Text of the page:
It has been a little over 48 hours since the first of 4 Wikipedia Edit-a-thons ended for my collaborator and me. We are beginning to review what happened and learn from the experience. What are the basics?
- We had a total of 8 people work all day at the event.
- There were at least 80 edits made through the day to entries that were not bureaucratic, user pages, or event pages.
- Of those 80 edits, about 34 were to unique entries with one person spending the day getting a new entry developed, but not yet published.
- Two people came in, but did not stay to edit. I spoke with both. Both were local with minimal experience editing. One came to learn more and help us promote the future sessions (which he hopes to attend) and the other thought it was going to be more conversational. The later did not want to create an account and was anxious at the idea of people changing what he added. It is a valid frustration and one that some people struggle to let go of.
- We had way too much food. I have a dozen uneaten donuts at my house. Anyone want one?
- No new editors joined us, but someone did participate remotely.
I know in my last post I thought I may be able to say if the edit-a-thon was a success or a failure. In many ways I can say it was a success. My biggest concern was that nobody would attend. I really was afraid it would be my collaborator and myself (and her husband). That other people attended (even if not all stayed) was a pretty big deal. Our goal is not to just get people to attend, but to get the community to attend, create accounts, edit beyond the session, and come back to another session. In this way, I don’t think we can evaluate success until the end of the series. I don’t even know if I can say this session was successful until we run the second session in January. Will our experienced editors return? Will our promotion gain more traction and have community members come?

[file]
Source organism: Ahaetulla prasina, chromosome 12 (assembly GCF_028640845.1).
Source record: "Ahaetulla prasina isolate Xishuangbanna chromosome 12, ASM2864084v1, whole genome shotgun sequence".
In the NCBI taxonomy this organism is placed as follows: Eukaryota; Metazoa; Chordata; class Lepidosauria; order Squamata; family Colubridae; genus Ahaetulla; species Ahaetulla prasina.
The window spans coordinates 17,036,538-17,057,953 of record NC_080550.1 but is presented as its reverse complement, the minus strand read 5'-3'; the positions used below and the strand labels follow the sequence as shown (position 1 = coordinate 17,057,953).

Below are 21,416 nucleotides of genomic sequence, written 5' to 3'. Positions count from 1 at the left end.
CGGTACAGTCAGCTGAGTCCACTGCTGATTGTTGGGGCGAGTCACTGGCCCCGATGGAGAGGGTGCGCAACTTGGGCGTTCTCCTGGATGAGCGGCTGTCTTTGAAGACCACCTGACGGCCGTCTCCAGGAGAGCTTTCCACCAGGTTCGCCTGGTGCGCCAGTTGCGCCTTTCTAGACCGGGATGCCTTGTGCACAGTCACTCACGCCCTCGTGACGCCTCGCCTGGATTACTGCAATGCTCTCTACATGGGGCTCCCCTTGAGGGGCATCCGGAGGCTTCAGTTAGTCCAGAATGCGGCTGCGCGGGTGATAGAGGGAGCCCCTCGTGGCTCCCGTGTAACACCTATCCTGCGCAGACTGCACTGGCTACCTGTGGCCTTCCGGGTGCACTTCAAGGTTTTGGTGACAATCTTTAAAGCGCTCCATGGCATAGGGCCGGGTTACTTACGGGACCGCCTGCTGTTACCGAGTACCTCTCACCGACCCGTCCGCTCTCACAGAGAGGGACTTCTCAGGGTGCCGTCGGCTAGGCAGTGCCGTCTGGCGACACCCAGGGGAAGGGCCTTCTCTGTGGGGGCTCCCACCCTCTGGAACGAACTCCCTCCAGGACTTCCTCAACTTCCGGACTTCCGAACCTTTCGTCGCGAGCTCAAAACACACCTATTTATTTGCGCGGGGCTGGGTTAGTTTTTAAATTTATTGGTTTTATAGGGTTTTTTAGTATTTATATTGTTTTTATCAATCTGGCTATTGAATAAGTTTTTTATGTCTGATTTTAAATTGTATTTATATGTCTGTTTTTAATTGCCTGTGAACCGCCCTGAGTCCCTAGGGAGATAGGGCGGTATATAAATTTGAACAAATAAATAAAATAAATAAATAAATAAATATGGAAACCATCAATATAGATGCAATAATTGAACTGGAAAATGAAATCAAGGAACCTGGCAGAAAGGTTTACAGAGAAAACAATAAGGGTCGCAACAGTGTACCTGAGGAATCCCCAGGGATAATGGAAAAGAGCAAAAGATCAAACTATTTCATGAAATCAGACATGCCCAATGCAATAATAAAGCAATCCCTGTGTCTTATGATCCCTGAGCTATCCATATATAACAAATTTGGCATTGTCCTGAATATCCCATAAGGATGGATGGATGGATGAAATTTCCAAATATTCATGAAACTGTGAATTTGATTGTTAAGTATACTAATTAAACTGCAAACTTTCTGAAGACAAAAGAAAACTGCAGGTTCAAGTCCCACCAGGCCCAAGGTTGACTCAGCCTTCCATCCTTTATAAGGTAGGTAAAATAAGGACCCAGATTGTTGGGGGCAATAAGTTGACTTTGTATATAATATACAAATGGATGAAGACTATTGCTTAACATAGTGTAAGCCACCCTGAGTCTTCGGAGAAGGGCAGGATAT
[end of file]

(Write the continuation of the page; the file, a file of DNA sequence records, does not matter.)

All of these questions can’t be answered until January.
What I can tell you is that I feel successful. Not only did people attend, but I gained more experience with outreach, community building, editing Wikipedia, and programming. How so?
Promotion can often be like reaching out for solid footing in the dark. You hope you are going to find the right step, but you don’t take a lot of risk. We did all the things we already knew to do with the community: press releases. I also worked a little with our campus PR office and hoped they could extend our reach. One connection I took advantage of was to someone who is a local celebrity and social networker. I asked him to blog about the event (which he did) and to speak about the event at a local social networking conference the day before the edit-a-thon. Both my collaborator and I went to the social networking conference (I live tweeted it on @sara_marks if you want to see my thoughts). We met people, gained some Twitter followers, promoted the event, and talked it up in conversation. While it didn’t stick enough for the next day, it may impact the future session. The hope is to turn this into a community of editors so the more we talk about it to the same groups of people, the more stickiness the message will get.
My editing at the event started with my typical efforts to connect people to library resources on topics. I primarily focus on adding a library tool box to entries, but then I discovered Milton Bradley (of the board game fame) grew up in Lowell. I adopted the entry and focused quite a bit of my day cleaning it up. I reorganized, added citations, searched for patents, and became a wee bit obsessed with the entry. I anticipated being free to help train new editors, but since there were only experienced editors in attendance, I felt free to lose myself to an entry.
In the end I think the first edit-a-thon was a personal success, but not yet a full success. The next session is on January 25th so until then we are going to take some of the things we learned (it’s a long list that I won’t share yet) and apply them to making the January session more successful.